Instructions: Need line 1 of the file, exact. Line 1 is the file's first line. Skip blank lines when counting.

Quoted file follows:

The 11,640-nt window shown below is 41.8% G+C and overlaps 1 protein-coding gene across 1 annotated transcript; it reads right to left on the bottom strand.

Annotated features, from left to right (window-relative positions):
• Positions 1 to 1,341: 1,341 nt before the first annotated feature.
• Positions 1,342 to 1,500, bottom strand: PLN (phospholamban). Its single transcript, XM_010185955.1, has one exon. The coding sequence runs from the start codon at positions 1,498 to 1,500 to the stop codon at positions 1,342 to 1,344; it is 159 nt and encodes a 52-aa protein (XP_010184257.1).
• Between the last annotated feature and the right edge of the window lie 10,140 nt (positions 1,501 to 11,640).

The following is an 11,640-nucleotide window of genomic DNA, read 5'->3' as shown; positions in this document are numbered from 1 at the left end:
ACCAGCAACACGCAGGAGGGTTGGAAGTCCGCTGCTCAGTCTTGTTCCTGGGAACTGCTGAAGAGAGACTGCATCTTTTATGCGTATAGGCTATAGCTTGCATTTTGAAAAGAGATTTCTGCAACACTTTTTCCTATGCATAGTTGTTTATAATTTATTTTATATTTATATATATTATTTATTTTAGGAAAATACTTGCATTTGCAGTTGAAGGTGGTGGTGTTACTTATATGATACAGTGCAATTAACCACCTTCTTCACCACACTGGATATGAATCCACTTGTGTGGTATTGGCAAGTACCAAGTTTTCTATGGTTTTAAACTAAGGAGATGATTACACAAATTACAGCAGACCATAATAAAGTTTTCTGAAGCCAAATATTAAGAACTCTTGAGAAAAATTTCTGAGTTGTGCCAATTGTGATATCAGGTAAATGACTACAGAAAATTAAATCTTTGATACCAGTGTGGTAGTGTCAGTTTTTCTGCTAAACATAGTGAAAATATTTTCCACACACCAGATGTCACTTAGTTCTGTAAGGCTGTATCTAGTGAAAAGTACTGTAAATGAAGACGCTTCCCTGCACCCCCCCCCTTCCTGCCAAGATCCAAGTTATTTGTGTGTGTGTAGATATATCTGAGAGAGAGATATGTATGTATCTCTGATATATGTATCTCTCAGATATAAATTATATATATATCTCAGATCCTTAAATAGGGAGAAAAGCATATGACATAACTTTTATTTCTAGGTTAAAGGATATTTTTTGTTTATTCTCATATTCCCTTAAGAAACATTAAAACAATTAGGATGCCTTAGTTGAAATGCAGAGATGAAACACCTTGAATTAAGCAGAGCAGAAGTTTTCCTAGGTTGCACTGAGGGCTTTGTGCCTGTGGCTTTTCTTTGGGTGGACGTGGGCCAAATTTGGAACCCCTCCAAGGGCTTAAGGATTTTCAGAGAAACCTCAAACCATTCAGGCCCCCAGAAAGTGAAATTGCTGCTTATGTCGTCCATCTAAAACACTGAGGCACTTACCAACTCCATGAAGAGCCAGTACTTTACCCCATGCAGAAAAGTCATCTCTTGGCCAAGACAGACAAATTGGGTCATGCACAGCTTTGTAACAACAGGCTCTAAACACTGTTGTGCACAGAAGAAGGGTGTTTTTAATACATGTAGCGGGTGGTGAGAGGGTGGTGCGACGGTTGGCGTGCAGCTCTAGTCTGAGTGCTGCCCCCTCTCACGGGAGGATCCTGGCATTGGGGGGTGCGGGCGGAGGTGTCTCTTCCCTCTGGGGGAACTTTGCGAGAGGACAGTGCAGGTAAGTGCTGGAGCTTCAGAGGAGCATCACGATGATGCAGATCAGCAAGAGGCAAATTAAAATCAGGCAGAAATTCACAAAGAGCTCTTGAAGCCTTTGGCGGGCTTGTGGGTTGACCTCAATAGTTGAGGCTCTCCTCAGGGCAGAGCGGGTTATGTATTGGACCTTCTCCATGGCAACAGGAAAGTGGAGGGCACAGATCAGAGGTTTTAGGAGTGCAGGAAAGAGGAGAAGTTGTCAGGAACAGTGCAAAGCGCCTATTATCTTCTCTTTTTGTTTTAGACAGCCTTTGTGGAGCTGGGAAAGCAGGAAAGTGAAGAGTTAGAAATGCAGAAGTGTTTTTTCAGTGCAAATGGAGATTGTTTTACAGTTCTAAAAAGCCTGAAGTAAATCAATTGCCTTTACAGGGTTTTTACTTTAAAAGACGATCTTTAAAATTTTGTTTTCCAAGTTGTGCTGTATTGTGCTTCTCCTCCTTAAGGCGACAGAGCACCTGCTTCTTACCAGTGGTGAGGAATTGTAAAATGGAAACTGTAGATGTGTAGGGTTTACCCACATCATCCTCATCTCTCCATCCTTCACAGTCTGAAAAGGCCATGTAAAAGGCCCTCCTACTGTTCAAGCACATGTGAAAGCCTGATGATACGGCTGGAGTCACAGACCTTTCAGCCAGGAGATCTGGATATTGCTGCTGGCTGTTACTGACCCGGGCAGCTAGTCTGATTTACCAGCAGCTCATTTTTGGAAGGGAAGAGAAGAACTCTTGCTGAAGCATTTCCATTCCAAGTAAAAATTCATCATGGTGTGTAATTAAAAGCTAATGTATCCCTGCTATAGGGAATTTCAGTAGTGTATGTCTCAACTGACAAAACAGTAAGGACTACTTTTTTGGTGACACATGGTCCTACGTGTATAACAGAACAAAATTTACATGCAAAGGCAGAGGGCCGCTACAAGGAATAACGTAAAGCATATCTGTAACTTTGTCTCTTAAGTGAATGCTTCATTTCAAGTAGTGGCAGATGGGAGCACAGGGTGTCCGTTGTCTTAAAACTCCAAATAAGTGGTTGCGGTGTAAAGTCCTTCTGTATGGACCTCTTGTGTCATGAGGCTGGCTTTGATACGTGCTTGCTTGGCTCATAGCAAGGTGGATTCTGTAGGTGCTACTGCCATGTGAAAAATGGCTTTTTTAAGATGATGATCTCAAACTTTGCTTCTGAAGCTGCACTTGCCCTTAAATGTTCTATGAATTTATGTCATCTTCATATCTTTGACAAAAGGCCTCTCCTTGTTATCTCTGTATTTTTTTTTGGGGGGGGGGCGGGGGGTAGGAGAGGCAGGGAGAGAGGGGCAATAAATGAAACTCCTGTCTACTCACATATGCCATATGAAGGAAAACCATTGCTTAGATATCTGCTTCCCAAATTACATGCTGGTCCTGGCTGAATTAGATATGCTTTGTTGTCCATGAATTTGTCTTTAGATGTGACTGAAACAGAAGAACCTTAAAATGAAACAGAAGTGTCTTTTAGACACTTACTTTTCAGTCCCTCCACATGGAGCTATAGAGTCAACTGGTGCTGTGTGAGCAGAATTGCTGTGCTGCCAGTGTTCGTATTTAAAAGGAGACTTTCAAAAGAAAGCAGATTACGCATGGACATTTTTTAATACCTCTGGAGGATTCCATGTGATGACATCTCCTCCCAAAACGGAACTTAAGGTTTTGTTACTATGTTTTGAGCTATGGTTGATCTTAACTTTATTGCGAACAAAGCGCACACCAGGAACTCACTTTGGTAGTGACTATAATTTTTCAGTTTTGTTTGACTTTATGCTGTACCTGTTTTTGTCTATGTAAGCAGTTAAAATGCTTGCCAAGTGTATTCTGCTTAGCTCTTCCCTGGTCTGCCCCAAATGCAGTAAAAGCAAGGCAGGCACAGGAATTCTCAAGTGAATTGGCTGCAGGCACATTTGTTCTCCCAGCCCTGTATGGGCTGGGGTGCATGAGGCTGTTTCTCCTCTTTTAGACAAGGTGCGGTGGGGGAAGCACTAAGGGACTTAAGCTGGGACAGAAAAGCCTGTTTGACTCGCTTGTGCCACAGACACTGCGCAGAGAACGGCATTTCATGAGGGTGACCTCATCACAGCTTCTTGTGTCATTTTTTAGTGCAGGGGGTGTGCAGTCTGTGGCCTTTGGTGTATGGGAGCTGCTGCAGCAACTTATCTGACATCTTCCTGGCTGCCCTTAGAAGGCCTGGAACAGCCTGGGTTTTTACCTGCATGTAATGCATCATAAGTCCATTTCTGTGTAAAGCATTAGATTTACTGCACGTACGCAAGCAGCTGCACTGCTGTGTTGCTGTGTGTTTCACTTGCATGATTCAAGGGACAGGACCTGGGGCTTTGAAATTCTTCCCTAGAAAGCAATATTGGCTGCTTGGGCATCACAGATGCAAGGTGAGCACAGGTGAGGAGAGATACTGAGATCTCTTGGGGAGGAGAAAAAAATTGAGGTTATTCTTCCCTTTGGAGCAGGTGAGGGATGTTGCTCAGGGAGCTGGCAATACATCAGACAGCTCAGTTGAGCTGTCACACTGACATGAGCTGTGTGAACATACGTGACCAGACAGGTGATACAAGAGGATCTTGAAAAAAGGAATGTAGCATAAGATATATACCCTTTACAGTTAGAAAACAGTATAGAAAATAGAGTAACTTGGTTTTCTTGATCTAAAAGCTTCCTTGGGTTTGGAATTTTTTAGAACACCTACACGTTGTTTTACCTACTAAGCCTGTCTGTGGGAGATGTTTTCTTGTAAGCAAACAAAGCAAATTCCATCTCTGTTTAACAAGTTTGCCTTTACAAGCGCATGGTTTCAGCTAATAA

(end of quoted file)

The 11,640-nt window shown below is 41.8% G+C and overlaps 1 protein-coding gene across 1 annotated transcript; it reads right to left on the bottom strand.